The election results of 17 April 1977 were strikingly favourable for the Christian Democrats. The most signifcant eye-opener was the number of frst-preference votes won by Prime Minister Tindemans. He wished to bring together a broad majority to push through constitutional reform. He tried from the outset, therefore, to form a three-party coalition government with the Christian Democrats, the Socialists and the Liberals. The formateur, the person appointed by the king to negotiate a new government, was faced with no easy task, however. The Socialists were quick to announce that they would refuse to form a government with the Liberals.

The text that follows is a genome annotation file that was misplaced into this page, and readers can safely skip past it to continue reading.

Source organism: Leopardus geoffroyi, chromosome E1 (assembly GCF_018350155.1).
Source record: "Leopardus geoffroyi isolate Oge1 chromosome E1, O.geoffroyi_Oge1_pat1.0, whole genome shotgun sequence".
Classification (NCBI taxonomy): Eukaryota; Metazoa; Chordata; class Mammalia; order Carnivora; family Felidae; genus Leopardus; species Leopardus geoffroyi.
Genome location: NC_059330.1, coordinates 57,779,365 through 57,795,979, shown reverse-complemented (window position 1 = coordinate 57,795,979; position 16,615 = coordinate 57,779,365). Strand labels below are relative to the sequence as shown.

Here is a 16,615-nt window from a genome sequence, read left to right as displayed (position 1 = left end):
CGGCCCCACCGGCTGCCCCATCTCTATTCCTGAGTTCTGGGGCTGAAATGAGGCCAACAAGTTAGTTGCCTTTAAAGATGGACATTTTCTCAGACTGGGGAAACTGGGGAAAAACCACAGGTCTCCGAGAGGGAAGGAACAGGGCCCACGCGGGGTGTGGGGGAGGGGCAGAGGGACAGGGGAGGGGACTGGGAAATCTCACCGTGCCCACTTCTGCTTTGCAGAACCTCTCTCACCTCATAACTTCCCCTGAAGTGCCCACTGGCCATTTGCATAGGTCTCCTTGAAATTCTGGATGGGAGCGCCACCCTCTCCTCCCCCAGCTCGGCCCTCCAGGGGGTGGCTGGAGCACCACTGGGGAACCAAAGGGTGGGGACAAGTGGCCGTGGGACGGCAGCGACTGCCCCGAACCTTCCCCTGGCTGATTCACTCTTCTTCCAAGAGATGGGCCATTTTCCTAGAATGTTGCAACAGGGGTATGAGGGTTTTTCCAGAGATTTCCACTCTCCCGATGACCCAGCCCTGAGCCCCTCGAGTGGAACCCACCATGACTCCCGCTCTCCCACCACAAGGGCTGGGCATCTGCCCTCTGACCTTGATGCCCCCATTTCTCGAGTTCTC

Instead of the Liberals, the so-called language parties — the Flemish Volk-sunie and the Brussels Front des Francophones — were invited to take part in the negotiations. We took the risk of opening up discussions with these new partners. The Egmont Palace was closed to the media and we all sat around the table together, all of us fred up by the desire to hammer out a defnitive solution in the form of a community pact.